Cruiserweight Classic First Thoughts

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Last night WWE aired the first episode of the Cruiserweight Classic, their tournament involving thirty-two of the best cruiserweights in the world. It’s entirely new territory for the company, and you only need to glance down the list of names to get excited. In this piece, I’m going to have a look at the first episode reviewing it in three separate areas: presentation, commentary and in-ring action.

Presentation

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This is one of the first times that I have seen WWE go all out in presenting their product as a real sport. From Corey Graves in his CGI box to the way the refs were acting before and after the bout. Even the small video packages introducing each competitor and the tale of the tapes they were showing before the fights brought to mind UFC in all the right ways. This was one of the best presentations I have seen from WWE, and it gets a big thumbs up from me.

Commentary

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Daniel Bryan and Maura Ranallo were an inspired choice as commentary team for this event. Bryan has all the fans’ love and at this point can do little wrong in their eyes while Ranallo’s voice just screams big time. The two of them also worked well together. There were a few moments where they spoke over each other or where Bryan maybe played up to things a bit too much, but for first timers that is forgivable. Noticeable was the mentioning of other promotion and wrestlers. Talents like Low Ki and Chris Hero were name dropped, and Bryan was able to delve into his history in the indies. Assuming these guys will get better as time goes on, WWE could have one hell of an announce team on their hands.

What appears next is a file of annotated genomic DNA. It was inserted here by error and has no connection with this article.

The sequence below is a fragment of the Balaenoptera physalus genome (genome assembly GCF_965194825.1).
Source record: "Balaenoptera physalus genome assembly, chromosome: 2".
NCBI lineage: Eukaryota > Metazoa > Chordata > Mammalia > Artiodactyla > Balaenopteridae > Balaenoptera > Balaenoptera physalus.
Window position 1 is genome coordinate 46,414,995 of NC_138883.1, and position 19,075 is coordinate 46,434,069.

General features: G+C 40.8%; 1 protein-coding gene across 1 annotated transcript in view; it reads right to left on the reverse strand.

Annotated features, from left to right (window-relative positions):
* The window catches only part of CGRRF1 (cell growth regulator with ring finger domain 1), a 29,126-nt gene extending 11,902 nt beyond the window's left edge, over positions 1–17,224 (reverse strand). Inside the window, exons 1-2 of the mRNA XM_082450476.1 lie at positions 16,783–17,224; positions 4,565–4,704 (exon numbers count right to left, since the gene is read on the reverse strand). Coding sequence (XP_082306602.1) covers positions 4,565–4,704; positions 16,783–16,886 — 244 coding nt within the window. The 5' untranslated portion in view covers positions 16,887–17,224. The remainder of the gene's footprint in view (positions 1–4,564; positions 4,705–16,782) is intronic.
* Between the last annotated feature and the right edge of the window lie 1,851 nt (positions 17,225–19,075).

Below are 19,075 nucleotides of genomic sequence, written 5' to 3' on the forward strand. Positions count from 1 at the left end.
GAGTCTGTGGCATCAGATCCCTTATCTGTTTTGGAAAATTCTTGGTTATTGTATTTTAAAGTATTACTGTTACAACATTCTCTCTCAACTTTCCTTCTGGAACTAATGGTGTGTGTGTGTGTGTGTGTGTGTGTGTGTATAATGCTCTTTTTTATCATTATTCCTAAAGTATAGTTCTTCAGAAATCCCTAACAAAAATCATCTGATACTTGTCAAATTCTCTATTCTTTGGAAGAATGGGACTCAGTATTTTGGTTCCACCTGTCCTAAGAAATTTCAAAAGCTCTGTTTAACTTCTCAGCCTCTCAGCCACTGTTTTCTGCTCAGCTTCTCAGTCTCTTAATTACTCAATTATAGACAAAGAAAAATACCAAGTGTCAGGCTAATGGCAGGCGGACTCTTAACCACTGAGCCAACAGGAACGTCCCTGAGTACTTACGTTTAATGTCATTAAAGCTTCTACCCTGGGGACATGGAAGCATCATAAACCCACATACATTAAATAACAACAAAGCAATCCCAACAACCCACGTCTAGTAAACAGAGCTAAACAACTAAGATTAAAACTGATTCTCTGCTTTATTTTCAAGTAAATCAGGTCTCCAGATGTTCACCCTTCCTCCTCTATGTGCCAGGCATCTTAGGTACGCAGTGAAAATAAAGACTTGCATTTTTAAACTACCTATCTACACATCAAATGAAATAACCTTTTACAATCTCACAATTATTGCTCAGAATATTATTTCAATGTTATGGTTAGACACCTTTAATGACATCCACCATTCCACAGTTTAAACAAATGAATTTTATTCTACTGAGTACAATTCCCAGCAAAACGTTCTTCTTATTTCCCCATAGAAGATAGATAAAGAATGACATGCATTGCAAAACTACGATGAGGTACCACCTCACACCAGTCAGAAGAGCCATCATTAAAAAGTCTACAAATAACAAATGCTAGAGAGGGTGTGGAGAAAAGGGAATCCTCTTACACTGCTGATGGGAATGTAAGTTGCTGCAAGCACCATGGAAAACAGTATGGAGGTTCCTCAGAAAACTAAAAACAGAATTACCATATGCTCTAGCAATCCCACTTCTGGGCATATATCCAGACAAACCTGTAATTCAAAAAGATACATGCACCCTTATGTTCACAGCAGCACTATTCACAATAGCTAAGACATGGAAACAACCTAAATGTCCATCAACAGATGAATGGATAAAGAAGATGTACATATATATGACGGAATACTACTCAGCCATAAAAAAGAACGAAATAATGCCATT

The Action

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There has to be a caveat to this section. This is the first round and having wrestlers go all out at this stage would make no sense. Instead, we are getting relatively short bouts with bursts of thrilling spectacle and on the whole, I thought it worked well. We got a glimpse of what Gran Metalik can do in the opening match, but they also allowed Saez to impress, although he did have a tendency to overact. Similar can be said of Ho Ho Lun, who looks raw but has potential. Putting him in there with someone like Arya Daivari was smart as the experienced man helped him put together a good match. Cedric Alexander meanwhile is just a likeable bloke, and we again saw only a smidgen of what he can do while at the same time making Clement Petiot look dangerous.

The main-event was the first real glimpse of what this tournament could provide. If you didn’t figure it out already, Ibushi is good, and Maluta did a great job of keeping up with him. I liked that they acknowledged the botched flip to the outside and used it to push Maluta’s determination rather than brushing it under the carpet. Ibushi has to be one of the favourites for the tournament, and I’m already looking forward to him and Alexander.

Overall

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The Cruiserweight Classic nails something that WWE rarely manages to do. It makes wrestling feel real. You could show this program to UFC fans, and while they might still struggle with the logic, they would recognise it as at least touching on the sport they like. If WWE keeps this up, this tournament could go down as a classic in more than just name.

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